In the concluding part of this series, we look at duties placed upon directors of a limited company
Under the provisions of the Companies Act 2006 a company may, by ordinary resolution at a meeting, remove a director before the expiration of their period of office.
Section 81 provides that the office of a director shall be vacated if:
A court may make a disqualification order under the Company Directors Disqualification Act 1986 (CDDA 1986).
Examples of conduct which may lead to disqualification include:
Disqualification proceedings are handled by the courts or the Insolvency Service. In some cases, the director could also face criminal charges, fines or be made personally liable for the company’s debts.
Unless the individual has permission from the courts it prevents them from:
If a person contravenes the order, they are committing a criminal offence that makes them liable to a fine or a prison sentence of up to two years.
The act applies not only to a person who has been formally appointed as a director but also to those people who have carried out the functions of a director and to shadow directors. A shadow director is a person in accordance with whose directions or instructions the directors of the company are accustomed to act. In order to be classified as a shadow director the person must effectively control the running of the company.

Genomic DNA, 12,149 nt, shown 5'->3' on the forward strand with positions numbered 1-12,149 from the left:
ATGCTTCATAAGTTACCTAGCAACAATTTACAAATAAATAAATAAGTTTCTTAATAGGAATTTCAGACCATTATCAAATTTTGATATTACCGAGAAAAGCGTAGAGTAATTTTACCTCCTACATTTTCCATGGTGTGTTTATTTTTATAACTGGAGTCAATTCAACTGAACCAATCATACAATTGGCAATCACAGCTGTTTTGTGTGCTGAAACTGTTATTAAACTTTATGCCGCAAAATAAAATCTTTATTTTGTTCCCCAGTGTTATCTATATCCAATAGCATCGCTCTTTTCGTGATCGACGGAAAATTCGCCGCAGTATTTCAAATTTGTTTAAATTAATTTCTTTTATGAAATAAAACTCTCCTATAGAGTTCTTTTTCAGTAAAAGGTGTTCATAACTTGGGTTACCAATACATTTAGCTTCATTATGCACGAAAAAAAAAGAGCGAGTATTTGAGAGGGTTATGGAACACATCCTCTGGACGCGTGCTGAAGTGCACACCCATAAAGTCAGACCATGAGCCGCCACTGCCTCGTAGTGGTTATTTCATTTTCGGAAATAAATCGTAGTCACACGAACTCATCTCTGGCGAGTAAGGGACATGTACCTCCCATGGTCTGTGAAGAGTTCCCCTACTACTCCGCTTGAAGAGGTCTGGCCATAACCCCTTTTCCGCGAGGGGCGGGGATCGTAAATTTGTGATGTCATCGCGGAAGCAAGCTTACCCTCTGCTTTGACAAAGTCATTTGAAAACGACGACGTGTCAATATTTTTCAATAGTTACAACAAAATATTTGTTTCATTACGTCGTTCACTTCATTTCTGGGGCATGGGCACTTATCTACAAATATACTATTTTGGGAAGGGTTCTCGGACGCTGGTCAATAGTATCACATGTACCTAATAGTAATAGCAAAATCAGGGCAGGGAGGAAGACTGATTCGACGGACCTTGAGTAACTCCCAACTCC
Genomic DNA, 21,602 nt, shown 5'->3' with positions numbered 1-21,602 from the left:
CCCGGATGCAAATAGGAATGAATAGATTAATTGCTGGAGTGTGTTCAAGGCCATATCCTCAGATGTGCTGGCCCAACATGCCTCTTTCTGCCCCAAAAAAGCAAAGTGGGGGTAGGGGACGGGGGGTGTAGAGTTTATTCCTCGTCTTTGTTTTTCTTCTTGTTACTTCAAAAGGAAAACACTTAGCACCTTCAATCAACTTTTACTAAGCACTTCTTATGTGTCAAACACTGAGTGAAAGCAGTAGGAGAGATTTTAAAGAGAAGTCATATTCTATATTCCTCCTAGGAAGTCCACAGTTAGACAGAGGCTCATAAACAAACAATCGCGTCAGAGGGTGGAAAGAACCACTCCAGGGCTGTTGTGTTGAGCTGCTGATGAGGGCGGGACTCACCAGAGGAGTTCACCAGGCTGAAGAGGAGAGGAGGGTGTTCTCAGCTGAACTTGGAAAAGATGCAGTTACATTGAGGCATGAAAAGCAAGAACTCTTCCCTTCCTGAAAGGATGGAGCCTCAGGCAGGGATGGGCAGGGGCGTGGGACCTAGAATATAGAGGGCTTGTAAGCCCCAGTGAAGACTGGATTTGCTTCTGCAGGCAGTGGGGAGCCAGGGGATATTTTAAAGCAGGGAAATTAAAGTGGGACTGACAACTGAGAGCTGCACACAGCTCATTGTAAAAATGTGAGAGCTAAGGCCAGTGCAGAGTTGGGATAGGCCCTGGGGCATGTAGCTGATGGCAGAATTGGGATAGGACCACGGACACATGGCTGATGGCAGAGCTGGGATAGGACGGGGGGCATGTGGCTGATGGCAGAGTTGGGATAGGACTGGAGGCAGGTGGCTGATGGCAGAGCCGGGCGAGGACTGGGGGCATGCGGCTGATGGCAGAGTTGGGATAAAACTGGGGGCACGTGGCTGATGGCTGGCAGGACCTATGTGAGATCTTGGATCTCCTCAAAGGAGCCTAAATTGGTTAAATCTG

Setting up a company is now a cheap and easy process but there are governance laws that need to be understood. As the regulatory environment has become more and more onerous, a newly appointed director needs to understand the full extent of the legislation and how it impacts on their responsibilities.
It is important that any director, whether of a big or small company, is familiar and complies with their duties.
In particular, in small companies where family members are appointed just to make up numbers, they must ensure that they are aware that they cannot simply sit back and have no involvement in the company.
All directors are jointly responsible for the company and the duties towards it. Ignorance is no defence and the consequences can be severe both for the company and directors personally.